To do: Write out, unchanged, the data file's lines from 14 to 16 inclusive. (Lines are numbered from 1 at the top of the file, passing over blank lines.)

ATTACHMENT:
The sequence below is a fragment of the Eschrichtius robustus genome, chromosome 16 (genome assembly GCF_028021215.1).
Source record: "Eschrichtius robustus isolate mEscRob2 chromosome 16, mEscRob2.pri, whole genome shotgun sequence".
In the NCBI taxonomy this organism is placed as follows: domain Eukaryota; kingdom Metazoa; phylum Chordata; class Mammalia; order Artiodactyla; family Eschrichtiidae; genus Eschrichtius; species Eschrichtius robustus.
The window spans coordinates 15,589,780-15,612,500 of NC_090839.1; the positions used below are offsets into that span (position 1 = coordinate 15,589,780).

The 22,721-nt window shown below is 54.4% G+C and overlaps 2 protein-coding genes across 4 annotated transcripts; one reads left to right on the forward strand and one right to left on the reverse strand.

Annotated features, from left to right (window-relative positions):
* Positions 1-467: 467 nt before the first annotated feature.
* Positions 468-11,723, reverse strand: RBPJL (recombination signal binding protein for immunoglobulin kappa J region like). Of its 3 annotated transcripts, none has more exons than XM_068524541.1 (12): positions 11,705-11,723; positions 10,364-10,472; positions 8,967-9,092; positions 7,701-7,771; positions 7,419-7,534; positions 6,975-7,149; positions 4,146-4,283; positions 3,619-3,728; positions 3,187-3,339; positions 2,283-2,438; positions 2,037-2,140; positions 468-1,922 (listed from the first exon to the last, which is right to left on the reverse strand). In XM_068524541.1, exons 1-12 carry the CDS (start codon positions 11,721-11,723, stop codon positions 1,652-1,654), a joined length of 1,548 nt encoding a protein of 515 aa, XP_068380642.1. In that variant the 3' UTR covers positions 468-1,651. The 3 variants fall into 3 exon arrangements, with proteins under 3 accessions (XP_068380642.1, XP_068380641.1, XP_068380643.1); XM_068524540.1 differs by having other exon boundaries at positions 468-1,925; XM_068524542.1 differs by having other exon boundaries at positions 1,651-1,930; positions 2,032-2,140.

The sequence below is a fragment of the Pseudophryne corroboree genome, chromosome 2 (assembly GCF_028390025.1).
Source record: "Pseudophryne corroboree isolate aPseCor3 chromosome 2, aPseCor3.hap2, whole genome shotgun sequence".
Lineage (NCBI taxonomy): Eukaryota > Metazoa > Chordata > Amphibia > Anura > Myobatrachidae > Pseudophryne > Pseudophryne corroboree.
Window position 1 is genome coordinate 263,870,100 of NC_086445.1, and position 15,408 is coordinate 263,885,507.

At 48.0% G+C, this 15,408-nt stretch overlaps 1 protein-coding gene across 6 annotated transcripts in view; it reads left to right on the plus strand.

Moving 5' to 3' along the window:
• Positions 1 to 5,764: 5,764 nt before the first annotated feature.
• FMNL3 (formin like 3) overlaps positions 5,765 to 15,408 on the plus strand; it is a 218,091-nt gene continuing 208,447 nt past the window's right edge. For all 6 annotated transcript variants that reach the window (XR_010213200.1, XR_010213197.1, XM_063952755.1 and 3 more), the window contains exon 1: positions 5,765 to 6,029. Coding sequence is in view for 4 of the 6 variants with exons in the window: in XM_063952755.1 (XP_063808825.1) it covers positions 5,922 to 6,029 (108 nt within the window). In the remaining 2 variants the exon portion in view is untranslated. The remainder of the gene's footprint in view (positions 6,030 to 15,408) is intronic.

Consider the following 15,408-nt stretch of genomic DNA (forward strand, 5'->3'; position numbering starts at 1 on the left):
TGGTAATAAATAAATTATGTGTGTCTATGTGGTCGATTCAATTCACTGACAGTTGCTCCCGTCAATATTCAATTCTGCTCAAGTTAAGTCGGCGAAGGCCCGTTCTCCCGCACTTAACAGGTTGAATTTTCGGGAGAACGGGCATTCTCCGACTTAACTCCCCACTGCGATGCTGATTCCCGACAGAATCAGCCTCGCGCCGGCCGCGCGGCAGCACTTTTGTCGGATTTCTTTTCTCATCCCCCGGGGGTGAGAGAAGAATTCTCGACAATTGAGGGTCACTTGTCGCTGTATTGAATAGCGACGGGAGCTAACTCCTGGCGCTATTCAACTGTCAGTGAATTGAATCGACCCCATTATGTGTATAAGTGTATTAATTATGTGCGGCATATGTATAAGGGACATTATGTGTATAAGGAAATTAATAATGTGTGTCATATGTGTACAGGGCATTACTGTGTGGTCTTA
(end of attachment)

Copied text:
Moving 5' to 3' along the window:
• Positions 1 to 5,764: 5,764 nt before the first annotated feature.
• FMNL3 (formin like 3) overlaps positions 5,765 to 15,408 on the plus strand; it is a 218,091-nt gene continuing 208,447 nt past the window's right edge. For all 6 annotated transcript variants that reach the window (XR_010213200.1, XR_010213197.1, XM_063952755.1 and 3 more), the window contains exon 1: positions 5,765 to 6,029. Coding sequence is in view for 4 of the 6 variants with exons in the window: in XM_063952755.1 (XP_063808825.1) it covers positions 5,922 to 6,029 (108 nt within the window). In the remaining 2 variants the exon portion in view is untranslated. The remainder of the gene's footprint in view (positions 6,030 to 15,408) is intronic.